We love our athletes. Â I know I do. Â I had posters on my wall growing up of Michael Jordan, Frank Thomas, Pavel Bure and of course Kathy Ireland. Â The latter is another story for another time, but I digress. Â We idolize them and even put together our own little game of “American Idol” together to select our favorite. Â We even go back and forth between teams because we may follow a particular player or buy new jerseys when they change their number. Â With every generation there are players we look up to as kids and even as we grow into adults with a kids heart, we continue to follow them even though they are not what they were in their prime. Â But as I look around at yesterdays and todays athletes, I believe there is a vast hole of this “Idle” winner in the world todayâ€¦ if youâ€™re looking in the wrong place.
There once was a time, my father often tells me about, that players were respected and respectable.Â You could fall in love with a player and watch him for his whole career, more times than none, play with the same team. Â They had integrity. Â They played hard. Â They didn’t complain about contracts or piles of cash. Â You could call this integrity. Â I said it twice because I know your astonished when I mention the words athletes and integrity together in today’s world. Â You could call it sporting. Â I call my fathers memories fascinating, like a bed time story of a far away land that players played for the love of the game, their team, and their fans, not “I gotsta get mine.” Â Is this place actually true?
â€œWhere can I find them now Daddy?Â Where?â€ I asked him as any 32 year-old man would ask when he sits on his fatherâ€™s knee.
My father wrote down, â€œYou have to look hard son.Â Theyâ€™re almost extinct.Â Theyâ€™re chameleons, but keep looking, youâ€™ll find one eventuallyâ€, he replied.
My father mentions names like Whitey Ford and Meadowlark Lemon.Â Bob CousyÂ and Bob Feller.Â They sounded like mythological names alongside Sasquatch and Lochness, but were actually real men. Â Men like Bill Russell did have some likeness to Sasquatch, with size and hair, but my father assured me he wasnâ€™t Big Foot.Â I marveled at Whitey Ford who played his entire 18 year career with the same team.Â This canâ€™t be possible? Â You mean I donâ€™t have to buy FOUR Whitey Ford jerseys?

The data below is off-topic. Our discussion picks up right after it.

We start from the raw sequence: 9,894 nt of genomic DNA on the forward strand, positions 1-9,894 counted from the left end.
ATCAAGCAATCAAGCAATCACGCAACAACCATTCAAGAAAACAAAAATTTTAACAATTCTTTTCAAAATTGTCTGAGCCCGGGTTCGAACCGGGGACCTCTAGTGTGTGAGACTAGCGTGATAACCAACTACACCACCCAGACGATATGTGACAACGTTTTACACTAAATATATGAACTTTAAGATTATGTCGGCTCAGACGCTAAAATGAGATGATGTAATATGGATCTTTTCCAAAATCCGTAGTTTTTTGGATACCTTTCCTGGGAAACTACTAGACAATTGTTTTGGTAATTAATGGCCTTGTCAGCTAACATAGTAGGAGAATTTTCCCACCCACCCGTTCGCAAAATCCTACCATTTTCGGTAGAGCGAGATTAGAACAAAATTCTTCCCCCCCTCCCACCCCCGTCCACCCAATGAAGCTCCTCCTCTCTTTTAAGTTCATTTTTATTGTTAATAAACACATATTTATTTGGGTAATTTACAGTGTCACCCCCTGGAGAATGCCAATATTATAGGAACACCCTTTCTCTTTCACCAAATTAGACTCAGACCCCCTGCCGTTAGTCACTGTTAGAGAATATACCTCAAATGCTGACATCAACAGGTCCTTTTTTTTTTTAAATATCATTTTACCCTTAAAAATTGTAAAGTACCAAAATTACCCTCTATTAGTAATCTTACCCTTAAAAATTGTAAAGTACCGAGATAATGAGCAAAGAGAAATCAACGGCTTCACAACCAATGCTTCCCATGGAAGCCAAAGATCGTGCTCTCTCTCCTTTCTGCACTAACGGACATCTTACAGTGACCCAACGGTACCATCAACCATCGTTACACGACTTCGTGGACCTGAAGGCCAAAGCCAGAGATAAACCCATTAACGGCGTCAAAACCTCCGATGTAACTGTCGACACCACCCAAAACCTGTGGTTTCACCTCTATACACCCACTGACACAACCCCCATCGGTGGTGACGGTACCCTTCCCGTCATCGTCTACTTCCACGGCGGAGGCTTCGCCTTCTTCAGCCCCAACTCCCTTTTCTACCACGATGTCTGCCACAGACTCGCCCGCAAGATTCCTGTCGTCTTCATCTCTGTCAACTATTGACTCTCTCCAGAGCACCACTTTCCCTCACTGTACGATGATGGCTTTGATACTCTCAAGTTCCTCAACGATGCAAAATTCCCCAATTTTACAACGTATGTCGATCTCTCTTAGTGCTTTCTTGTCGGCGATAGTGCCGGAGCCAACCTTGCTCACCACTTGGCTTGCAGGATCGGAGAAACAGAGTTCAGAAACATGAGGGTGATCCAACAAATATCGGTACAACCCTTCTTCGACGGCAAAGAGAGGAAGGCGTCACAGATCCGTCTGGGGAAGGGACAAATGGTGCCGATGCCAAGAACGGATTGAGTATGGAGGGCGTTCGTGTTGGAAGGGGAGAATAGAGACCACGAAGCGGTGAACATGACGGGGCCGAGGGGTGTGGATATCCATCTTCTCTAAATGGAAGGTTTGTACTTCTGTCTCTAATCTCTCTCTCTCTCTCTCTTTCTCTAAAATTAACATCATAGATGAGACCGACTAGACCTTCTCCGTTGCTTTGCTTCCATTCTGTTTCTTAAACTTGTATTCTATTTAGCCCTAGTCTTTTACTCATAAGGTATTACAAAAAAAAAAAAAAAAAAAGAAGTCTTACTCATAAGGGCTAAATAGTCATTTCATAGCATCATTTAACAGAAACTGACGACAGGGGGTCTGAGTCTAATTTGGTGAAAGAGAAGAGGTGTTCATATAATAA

My father also never mentioned drugs in his sport memories either unless he was talking about beer and cigarettes.Â Those were the drugs of choice in locker rooms and for ball players of that day. Â Heck, doctors said smoking was good for you so of course you smoked. Â You never heard of roids or androstene. Â These drugs replaced the words “heart” and “will” through most recent years.Â The players my father mention played with this heart, as well as broken bones and torn muscles. Â They didn’t sit out for turf toe and blisters. Â Bobby “Boomer” Baun played with a broken leg in the 1964 Stanley Cup Finals. Â A broken leg. Â And scored the flippin’ game winning OT goal! ON SKATES?! Â I said a BROKEN LEG! Â These guys could play and play they did.
Now my father turned to me, with the pain in his face due to what my 180lb frame was doing to his leg, and wrote to me, â€œNow find a player sonâ€.
Wow. Â Really? Â I need to find a player?Â There are so many, who do I pick?Â Itâ€™s like American Idol and Iâ€™m widdling down the contestants. Â Magic? Roy? Farve? Bonds? Â As I cycle through the players and write them down, let me tell you about my father in the mean time.
My father is a hard worker.Â Always has been.Â He gets up every morning at 6am and reads his devotional.Â He makes breakfast and kisses my mother goodbye as she walks out the door to her job as a teacherâ€™s aide.Â Then he starts to work.Â Not the work heâ€™s always done.Â He was once Chief Engineer of the Water and Gas Department for the city he’s lived in for the last 28 years.Â He holds a Bachelors in Aeronautical Engineering and a Masterâ€™s in Mathematics. Â Pretty much the smartest person I’ve ever known. Â Heâ€™s spoke in front of dignitaries and and taught aviation classes.Â Now he folds laundry or works on the yard.Â He cleans the house and other less rÃ©sumÃ© building activities.Â He does love his birds. They come right up to him everyday like Ace Ventura, just minus the hair.